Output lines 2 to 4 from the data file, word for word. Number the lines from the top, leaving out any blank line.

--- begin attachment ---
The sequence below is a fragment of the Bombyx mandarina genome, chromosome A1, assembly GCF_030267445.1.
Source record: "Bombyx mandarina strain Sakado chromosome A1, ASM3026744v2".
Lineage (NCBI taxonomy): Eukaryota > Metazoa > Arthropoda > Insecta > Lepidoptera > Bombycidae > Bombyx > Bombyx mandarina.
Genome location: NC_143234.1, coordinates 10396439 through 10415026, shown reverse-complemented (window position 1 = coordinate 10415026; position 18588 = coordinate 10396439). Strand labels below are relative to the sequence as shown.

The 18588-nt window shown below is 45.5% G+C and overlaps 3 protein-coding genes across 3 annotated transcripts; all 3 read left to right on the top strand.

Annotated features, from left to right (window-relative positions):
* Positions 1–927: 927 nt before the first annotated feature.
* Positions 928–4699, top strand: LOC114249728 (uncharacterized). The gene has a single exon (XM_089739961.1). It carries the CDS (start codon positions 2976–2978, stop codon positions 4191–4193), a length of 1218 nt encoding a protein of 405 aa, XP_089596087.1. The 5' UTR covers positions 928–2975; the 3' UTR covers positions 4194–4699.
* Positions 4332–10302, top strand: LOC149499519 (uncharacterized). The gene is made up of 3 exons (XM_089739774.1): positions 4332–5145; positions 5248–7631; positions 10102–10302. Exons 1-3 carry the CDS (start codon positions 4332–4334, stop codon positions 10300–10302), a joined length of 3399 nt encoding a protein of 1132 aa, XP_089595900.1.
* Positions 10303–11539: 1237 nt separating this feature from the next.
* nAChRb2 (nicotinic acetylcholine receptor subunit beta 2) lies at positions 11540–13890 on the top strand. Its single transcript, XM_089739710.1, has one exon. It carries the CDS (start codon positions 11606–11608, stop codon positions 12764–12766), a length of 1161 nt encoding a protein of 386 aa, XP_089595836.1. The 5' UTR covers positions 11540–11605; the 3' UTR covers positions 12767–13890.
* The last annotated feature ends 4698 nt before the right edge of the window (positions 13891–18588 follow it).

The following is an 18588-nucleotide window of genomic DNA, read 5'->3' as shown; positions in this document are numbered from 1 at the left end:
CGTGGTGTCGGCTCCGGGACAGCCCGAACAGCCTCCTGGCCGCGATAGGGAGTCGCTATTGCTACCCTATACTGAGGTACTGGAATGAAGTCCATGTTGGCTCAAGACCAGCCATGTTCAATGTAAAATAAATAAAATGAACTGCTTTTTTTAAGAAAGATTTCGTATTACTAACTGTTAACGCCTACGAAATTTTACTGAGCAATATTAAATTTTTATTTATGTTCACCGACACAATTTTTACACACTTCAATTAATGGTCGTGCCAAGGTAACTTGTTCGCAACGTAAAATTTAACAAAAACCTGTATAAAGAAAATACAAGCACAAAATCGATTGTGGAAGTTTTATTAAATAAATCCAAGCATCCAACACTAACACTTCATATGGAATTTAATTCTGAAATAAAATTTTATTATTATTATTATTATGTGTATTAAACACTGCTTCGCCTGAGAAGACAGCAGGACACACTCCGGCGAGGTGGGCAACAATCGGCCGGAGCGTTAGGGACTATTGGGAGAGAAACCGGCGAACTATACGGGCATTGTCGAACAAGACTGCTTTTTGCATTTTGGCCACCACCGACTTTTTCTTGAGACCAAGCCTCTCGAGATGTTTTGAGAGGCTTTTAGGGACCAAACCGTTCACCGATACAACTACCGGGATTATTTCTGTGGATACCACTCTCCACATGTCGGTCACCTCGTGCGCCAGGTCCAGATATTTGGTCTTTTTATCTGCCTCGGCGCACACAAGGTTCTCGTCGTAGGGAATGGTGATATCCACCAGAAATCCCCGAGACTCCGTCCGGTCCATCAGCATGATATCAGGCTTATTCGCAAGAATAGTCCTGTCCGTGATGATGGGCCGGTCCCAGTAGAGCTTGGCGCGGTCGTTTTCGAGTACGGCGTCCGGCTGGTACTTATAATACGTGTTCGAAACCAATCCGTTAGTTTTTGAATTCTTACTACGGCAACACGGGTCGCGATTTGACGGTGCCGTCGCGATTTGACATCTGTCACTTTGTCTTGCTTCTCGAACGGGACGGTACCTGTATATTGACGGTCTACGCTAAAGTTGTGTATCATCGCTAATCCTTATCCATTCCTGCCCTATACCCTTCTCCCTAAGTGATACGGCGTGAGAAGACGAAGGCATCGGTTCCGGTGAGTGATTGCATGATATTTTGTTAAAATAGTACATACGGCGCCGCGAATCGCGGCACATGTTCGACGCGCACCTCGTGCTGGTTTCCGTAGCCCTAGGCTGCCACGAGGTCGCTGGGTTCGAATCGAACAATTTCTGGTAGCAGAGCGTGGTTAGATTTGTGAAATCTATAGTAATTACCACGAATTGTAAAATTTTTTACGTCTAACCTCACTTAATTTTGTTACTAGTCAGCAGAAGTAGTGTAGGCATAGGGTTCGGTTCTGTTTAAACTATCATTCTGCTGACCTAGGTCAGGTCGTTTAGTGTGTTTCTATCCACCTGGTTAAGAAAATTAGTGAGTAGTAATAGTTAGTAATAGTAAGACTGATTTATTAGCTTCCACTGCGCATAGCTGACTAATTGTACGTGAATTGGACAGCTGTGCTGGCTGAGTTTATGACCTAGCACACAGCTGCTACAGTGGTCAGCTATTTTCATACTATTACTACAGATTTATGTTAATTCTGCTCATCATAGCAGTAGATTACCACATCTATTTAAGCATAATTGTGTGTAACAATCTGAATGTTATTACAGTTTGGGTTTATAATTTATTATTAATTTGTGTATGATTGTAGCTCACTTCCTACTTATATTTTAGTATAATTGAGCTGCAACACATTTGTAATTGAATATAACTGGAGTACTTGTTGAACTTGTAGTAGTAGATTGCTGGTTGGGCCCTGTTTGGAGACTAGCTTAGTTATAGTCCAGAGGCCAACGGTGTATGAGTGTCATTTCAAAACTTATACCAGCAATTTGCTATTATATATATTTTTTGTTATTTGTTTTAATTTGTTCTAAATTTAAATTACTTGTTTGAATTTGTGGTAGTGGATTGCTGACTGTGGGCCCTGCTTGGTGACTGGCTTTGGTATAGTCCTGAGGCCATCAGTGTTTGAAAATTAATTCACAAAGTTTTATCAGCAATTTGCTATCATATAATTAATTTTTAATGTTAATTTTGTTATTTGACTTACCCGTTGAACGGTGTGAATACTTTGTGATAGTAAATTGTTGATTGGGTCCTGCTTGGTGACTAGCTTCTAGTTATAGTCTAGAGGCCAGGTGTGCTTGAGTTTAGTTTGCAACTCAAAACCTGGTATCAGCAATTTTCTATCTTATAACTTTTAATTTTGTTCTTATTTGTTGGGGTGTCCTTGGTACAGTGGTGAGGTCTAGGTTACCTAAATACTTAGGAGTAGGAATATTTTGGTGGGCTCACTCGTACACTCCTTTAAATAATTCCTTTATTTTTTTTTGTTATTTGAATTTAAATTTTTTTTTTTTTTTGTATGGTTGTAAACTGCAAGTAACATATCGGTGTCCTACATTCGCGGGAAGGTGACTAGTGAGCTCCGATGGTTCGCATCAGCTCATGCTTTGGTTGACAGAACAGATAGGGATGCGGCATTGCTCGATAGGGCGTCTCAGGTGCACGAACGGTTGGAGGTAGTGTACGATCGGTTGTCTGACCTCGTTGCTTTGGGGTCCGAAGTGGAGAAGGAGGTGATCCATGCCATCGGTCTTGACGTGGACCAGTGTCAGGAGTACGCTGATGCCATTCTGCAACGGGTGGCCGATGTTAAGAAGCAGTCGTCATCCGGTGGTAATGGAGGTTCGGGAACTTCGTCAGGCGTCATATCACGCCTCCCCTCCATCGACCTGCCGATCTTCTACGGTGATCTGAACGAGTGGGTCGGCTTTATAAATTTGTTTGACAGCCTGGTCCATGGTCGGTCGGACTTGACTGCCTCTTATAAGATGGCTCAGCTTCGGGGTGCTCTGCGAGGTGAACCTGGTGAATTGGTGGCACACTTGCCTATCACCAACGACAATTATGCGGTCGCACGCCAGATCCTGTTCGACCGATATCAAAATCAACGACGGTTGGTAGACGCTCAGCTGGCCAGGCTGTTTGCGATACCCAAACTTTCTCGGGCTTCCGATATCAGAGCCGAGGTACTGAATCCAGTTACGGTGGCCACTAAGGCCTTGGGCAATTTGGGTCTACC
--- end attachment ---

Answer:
Source record: "Bombyx mandarina strain Sakado chromosome A1, ASM3026744v2".
Lineage (NCBI taxonomy): Eukaryota > Metazoa > Arthropoda > Insecta > Lepidoptera > Bombycidae > Bombyx > Bombyx mandarina.
Genome location: NC_143234.1, coordinates 10396439 through 10415026, shown reverse-complemented (window position 1 = coordinate 10415026; position 18588 = coordinate 10396439). Strand labels below are relative to the sequence as shown.